His summer didn’t start with the same success he’s having now.
But to be fair, Chase DeLauter’s competition then was as good as it gets.
“Going a month out of the college season without facing live pitching to facing a Major Leaguer was not easy,” DeLauter, the James Madison standout slugging his way through the Rockingham County Baseball League for Broadway, said with a grin.
Before DeLauter returned to Harrisonburg for RCBL action and prior to MLB opening its summer camps ahead of the shortened 60-game season the big leaguers are in the midst of now, Minnesota Twins starter Randy Dobnak needed to pitch against live hitters for preparation, according to DeLauter.
DeLauter, a Martinsburg, W.Va. native, and Dobnak, a graduate of Alderson-Broaddus University in West Virginia, would meet regularly as they both waited for their hiatus from organized baseball to end.
The coronavirus halted the stellar start DeLauter had to his Dukes career, with the 6-foot-3 freshman batting .382 to go along with a homer and 14 RBIs over 16 games. Dobnak was in spring training when MLB paused in mid-March.
“Of course he didn’t have the same adrenaline he would have in a game,” DeLauter said of squaring off with the Twins’ right-handed hurler. “But he was probably 92 to 94 with a sinker, slider and a changeup. There were a couple of days when he’d strike me out a couple of times. And then there were a few times I got doubles and singles, but I never took him deep.
“But I think going from facing him into the RCBL was a little easier.”
On Thursday, the Broadway Bruins clinched their first RCBL regular-season title since 1931, and DeLauter had plenty to do with it.
He captured an RCBL Triple Crown by topping the league in hitting (.545), home runs (13) and RBIs (39). DeLauter homered more frequently than he struck out, too, while averaging a home run every 5.07 turns at bat and a strikeout every 13.20 turns at bat.
“I just think he’s always hit and is always doing the things he needs to do,” JMU baseball coach Marlin Ikenberry said. “Did I think he could have that many home runs in that few at bats? I don’t know, but I was curious to see how he’d evolve.”
DeLauter said he’s never hit for power in the past like he’s doing currently while leading Broadway, the No. 1 seed, into the RCBL postseason, which begins this weekend. But he admitted he’s never tried to alter his approach at the plate in order to swat the ball over the fence like he’s done this summer either.
“Honestly it wasn’t about my swing path,” DeLauter said. “It was really about where I was catching the ball. I wanted to catch it more out in front [of the plate] to get more carry.”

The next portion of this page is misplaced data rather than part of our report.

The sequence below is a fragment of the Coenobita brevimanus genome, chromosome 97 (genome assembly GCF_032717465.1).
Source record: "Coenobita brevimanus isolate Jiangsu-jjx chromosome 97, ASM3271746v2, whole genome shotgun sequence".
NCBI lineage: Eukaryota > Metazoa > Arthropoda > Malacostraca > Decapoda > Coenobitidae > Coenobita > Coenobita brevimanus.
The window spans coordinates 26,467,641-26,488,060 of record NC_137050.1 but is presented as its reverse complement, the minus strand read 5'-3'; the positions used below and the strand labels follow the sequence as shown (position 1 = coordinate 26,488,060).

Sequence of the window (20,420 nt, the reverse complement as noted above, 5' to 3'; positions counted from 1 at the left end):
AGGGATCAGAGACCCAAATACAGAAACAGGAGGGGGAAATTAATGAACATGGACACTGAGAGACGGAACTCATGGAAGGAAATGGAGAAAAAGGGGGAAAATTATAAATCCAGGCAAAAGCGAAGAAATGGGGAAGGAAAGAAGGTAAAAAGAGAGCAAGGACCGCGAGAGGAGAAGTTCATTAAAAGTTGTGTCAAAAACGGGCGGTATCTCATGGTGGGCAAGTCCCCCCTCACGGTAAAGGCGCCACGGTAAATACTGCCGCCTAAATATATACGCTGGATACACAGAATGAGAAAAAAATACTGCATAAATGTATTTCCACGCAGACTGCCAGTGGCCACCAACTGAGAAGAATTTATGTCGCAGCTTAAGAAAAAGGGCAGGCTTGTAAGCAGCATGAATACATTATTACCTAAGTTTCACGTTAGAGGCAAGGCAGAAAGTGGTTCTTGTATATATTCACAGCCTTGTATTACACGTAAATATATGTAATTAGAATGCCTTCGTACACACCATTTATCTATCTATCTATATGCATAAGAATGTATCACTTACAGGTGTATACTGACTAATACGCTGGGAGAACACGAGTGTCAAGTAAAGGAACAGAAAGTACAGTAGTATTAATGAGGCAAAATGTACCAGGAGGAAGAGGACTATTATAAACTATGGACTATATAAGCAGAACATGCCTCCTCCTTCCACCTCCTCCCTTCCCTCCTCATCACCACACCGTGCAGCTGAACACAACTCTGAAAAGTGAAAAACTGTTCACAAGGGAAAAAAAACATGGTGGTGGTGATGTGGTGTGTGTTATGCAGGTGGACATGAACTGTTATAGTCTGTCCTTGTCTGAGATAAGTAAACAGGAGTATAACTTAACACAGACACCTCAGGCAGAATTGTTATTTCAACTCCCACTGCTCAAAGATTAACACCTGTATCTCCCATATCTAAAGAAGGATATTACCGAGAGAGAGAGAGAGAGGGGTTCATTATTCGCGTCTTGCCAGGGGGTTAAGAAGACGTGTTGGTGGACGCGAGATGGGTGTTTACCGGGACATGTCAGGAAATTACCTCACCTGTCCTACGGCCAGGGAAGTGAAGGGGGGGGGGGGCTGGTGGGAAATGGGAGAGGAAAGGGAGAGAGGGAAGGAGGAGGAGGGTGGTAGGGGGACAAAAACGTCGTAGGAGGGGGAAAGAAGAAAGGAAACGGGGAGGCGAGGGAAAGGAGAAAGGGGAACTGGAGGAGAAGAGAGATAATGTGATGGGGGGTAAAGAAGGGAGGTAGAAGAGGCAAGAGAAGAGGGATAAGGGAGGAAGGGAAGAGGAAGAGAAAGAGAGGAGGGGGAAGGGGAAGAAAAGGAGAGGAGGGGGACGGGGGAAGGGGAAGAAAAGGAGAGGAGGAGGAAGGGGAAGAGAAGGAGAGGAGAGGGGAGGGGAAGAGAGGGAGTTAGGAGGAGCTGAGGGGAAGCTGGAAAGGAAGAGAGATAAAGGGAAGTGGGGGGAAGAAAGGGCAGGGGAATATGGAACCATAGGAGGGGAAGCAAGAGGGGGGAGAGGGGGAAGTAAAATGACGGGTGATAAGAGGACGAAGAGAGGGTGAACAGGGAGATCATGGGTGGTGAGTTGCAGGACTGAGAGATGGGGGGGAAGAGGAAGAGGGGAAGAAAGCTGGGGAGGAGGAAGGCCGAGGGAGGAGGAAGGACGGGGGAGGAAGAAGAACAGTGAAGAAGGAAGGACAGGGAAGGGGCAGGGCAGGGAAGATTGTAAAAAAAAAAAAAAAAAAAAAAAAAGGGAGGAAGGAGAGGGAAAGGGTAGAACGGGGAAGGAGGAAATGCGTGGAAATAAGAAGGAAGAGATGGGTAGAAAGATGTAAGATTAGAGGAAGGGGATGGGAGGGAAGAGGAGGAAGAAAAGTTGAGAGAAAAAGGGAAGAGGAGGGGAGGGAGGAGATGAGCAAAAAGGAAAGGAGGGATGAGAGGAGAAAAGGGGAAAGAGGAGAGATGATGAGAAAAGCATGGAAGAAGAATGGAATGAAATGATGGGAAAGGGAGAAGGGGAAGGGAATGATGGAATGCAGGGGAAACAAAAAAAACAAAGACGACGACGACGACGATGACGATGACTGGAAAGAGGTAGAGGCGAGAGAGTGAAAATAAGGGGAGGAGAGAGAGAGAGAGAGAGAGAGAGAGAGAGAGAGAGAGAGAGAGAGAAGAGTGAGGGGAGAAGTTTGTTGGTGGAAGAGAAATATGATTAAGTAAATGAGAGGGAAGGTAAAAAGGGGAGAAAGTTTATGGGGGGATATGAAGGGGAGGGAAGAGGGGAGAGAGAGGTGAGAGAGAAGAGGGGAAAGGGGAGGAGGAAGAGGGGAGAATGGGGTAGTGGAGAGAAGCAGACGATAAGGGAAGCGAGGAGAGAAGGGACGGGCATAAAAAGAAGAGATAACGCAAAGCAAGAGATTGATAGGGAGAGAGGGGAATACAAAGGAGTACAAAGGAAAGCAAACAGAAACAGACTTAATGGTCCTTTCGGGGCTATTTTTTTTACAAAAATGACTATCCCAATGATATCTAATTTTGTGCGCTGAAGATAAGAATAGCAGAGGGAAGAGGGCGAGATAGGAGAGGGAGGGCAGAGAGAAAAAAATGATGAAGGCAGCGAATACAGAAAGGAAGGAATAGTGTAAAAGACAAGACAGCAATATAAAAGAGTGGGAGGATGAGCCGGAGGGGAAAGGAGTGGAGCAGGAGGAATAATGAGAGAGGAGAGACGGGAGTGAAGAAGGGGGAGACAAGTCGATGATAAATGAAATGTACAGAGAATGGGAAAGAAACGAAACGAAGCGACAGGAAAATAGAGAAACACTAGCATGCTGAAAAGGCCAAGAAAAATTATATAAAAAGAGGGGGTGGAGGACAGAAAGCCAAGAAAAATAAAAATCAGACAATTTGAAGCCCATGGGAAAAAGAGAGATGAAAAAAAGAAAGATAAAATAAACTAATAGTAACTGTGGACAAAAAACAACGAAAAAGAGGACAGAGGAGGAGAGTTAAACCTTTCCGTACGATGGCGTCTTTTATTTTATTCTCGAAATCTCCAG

It’s something DeLauter had been introduced to when he first arrived at JMU last August.
“[JMU hitting coach] Alex Guerra and I, actually, we talked about it a good bit in fall and spring,” DeLauter said. “But the big thing was me not changing my swing to do it, so that’s what I didn’t do. Then I hit well in the spring, but I wasn’t catching the ball how I wanted. When I went opposite field that’s how I wanted to hit ‘em, because then I wanted generally to create more power when I pull the ball. So I’ve learned how to connect the ball more out in front with the same angle.”
He said he’s even concentrated on it when he swings on his own or during batting practice, so he can seamlessly apply it during RCBL games. By hitting the ball out in front of the plate, DeLauter said, more backspin is created when the ball hits the bat, causing the ball to travel further.
DeLauter hit two home runs in a single contest three different times during the RCBL regular season, and his 13 homers came off of 12 different pitchers including one against Dukes teammate Hunter Entsminger, who pitches for New Market. DeLauter even had a two-run walk-off blast to mercy rule New Market last week.
“It’s unbelievable,” Broadway assistant coach Bob Wease said. “The other night it’s the seventh inning and we’re up 10-2, and of course there’s a slaughter rule in the County League, but there’s a man on and Chase is batting with two outs. I turned to the other dugout and I said, ‘I just want to tell you guys that the game is over. Pack it up, because we’re going downtown right now,’ and on the next pitch he hits it over the scoreboard.”